“I am the Six Machine. I am the only man in the history of the world to have scored two triple centuries etc. I am the only cricketer in the history of the world to have his own pole-dancing room in his house. I have a girl. I can’t remember her name. We’ve been together for nine years. Though mostly it probably sounds as if we’ve been apart. She doesn’t like World Boss’s pole-dancing room. But luckily loads of other women do. So it hasn’t been a total waste of money.”
Chris Gayle will make news wherever he goes as long he’s scoring runs—not women.
They’re merely sideshows in his grand design of things—in his “World Baass. Universe Baass. Multiverse Baass.”
That’s the uncomfortable truth and he expects the people in his life and the world at large to live with it.
Is that sad or great? You tell me.
Caricom’s main purpose is to promote economic integration and cooperation among its members, to ensure that the benefits of integration are equitably shared, and to coordinate foreign policy. It is also a regional single market for most of its members.
Barbados Cricket Association (BCA)
Guyana Cricket Board (GCB)
Jamaica Cricket Association (JCA)
Trinidad & Tobago Cricket Board (TTCB)
Leeward Islands Cricket Association (LICA), itself composed of:
Anguilla Cricket Association
Antigua and Barbuda Cricket Association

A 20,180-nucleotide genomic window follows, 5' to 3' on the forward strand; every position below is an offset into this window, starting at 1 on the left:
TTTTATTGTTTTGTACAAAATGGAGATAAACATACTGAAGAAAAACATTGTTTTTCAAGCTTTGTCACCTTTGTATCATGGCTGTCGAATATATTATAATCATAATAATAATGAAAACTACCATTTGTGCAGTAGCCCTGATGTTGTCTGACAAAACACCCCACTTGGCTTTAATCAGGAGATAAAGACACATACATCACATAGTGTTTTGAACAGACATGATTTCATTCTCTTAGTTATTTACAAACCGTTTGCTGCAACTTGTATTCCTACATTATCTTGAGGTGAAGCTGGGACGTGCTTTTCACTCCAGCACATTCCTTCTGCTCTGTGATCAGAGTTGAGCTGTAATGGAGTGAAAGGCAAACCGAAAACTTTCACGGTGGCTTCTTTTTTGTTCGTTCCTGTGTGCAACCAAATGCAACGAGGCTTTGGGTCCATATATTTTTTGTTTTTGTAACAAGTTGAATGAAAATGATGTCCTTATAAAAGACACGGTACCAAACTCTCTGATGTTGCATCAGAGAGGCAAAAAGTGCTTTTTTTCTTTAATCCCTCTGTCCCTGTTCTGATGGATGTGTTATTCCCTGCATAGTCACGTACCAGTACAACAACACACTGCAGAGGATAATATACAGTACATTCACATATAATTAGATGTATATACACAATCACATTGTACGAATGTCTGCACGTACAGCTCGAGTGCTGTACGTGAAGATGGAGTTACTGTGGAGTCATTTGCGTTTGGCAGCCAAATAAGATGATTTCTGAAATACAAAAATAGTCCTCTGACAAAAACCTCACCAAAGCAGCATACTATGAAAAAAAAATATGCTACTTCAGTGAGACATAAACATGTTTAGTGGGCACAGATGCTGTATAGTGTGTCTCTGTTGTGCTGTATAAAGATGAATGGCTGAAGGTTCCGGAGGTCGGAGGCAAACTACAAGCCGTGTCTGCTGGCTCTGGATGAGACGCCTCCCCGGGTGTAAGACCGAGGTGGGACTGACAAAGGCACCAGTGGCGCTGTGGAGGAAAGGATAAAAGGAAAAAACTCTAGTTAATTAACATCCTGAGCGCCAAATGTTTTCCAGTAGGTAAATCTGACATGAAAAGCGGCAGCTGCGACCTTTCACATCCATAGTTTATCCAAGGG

British Virgin Islands Cricket Association
Montserrat Cricket Association
Nevis Cricket Association (for the island of Nevis alone)
St. Kitts Cricket Association (for the island of St. Kitts alone)
St. Maarten Cricket Association
United States Virgin Islands Cricket Association
Windward Islands Cricket Board of Control (WICBC), itself composed of:
Dominica Cricket Association
Grenada Cricket Association
St. Lucia Cricket Association
St. Vincent & the Grenadines Cricket Association
The Caricom Cricket Review Panel was constituted by the Prime Ministerial Committee on the Governance of West Indies Cricket.
The members were:
Prof. Eudine Barriteau, Pro-Vice Chancellor and Principal, The University of the West Indies.
(Cricket Studies is an academic discipline internationally and in the Caribbean, at The University of the West Indies, Cave Hill Campus.)
Rt. Hon. Sir Dennis Byron, President, Caribbean Court of Justice.
Dr. Warren Smith, President, Caribbean Development Bank.
Mr. Deryck Murray, West Indies Cricket Legend.
Mr. Dwain Gill, President, Grenada Cricket Association.
The West Indian Cricket Board (WICB) publishes its Vision as:
To establish and sustain West Indies cricket as the sporting symbol of the West Indies, and the West Indies team as the dominant team in international cricket.
and its Mission is: